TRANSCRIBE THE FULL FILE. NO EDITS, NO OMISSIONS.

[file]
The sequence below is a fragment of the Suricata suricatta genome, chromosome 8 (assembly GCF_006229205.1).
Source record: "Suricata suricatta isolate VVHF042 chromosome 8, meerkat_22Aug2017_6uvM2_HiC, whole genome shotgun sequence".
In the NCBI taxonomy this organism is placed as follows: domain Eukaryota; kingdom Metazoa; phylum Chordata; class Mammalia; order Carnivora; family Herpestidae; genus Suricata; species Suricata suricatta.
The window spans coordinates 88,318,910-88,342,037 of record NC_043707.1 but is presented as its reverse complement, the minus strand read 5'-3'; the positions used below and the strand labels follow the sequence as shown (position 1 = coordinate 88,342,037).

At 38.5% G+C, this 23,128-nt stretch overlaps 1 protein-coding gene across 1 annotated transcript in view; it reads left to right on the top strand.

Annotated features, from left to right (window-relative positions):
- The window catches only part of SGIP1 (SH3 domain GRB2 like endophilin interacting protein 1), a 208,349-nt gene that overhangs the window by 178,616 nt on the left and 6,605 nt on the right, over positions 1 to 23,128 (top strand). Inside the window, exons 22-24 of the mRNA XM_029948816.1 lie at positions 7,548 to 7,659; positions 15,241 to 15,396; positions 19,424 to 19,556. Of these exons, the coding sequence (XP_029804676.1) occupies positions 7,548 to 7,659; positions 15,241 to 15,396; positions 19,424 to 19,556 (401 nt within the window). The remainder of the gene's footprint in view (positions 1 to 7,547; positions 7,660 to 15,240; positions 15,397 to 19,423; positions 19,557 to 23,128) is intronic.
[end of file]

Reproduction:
The sequence below is a fragment of the Suricata suricatta genome, chromosome 8 (assembly GCF_006229205.1).
Source record: "Suricata suricatta isolate VVHF042 chromosome 8, meerkat_22Aug2017_6uvM2_HiC, whole genome shotgun sequence".
In the NCBI taxonomy this organism is placed as follows: domain Eukaryota; kingdom Metazoa; phylum Chordata; class Mammalia; order Carnivora; family Herpestidae; genus Suricata; species Suricata suricatta.
The window spans coordinates 88,318,910-88,342,037 of record NC_043707.1 but is presented as its reverse complement, the minus strand read 5'-3'; the positions used below and the strand labels follow the sequence as shown (position 1 = coordinate 88,342,037).

At 38.5% G+C, this 23,128-nt stretch overlaps 1 protein-coding gene across 1 annotated transcript in view; it reads left to right on the top strand.

Annotated features, from left to right (window-relative positions):
- The window catches only part of SGIP1 (SH3 domain GRB2 like endophilin interacting protein 1), a 208,349-nt gene that overhangs the window by 178,616 nt on the left and 6,605 nt on the right, over positions 1 to 23,128 (top strand). Inside the window, exons 22-24 of the mRNA XM_029948816.1 lie at positions 7,548 to 7,659; positions 15,241 to 15,396; positions 19,424 to 19,556. Of these exons, the coding sequence (XP_029804676.1) occupies positions 7,548 to 7,659; positions 15,241 to 15,396; positions 19,424 to 19,556 (401 nt within the window). The remainder of the gene's footprint in view (positions 1 to 7,547; positions 7,660 to 15,240; positions 15,397 to 19,423; positions 19,557 to 23,128) is intronic.